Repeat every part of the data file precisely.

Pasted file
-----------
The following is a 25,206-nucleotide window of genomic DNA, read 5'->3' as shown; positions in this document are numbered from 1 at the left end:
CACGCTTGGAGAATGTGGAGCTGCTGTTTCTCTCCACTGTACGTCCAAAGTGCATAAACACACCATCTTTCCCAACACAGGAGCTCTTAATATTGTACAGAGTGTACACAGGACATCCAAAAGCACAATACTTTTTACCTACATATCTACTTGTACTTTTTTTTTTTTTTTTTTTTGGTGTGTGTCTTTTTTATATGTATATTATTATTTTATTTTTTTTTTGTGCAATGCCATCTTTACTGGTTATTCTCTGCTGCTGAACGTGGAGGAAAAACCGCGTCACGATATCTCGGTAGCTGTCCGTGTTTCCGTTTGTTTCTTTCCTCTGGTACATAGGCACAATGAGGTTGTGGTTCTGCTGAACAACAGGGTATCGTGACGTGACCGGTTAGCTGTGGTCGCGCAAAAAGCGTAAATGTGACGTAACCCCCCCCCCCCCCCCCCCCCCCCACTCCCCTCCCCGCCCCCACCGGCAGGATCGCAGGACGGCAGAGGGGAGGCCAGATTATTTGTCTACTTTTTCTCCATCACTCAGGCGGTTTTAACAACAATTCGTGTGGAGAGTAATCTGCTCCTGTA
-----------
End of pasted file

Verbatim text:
The following is a 25,206-nucleotide window of genomic DNA, read 5'->3' as shown; positions in this document are numbered from 1 at the left end:
CACGCTTGGAGAATGTGGAGCTGCTGTTTCTCTCCACTGTACGTCCAAAGTGCATAAACACACCATCTTTCCCAACACAGGAGCTCTTAATATTGTACAGAGTGTACACAGGACATCCAAAAGCACAATACTTTTTACCTACATATCTACTTGTACTTTTTTTTTTTTTTTTTTTTGGTGTGTGTCTTTTTTATATGTATATTATTATTTTATTTTTTTTTTGTGCAATGCCATCTTTACTGGTTATTCTCTGCTGCTGAACGTGGAGGAAAAACCGCGTCACGATATCTCGGTAGCTGTCCGTGTTTCCGTTTGTTTCTTTCCTCTGGTACATAGGCACAATGAGGTTGTGGTTCTGCTGAACAACAGGGTATCGTGACGTGACCGGTTAGCTGTGGTCGCGCAAAAAGCGTAAATGTGACGTAACCCCCCCCCCCCCCCCCCCCCCCCACTCCCCTCCCCGCCCCCACCGGCAGGATCGCAGGACGGCAGAGGGGAGGCCAGATTATTTGTCTACTTTTTCTCCATCACTCAGGCGGTTTTAACAACAATTCGTGTGGAGAGTAATCTGCTCCTGTA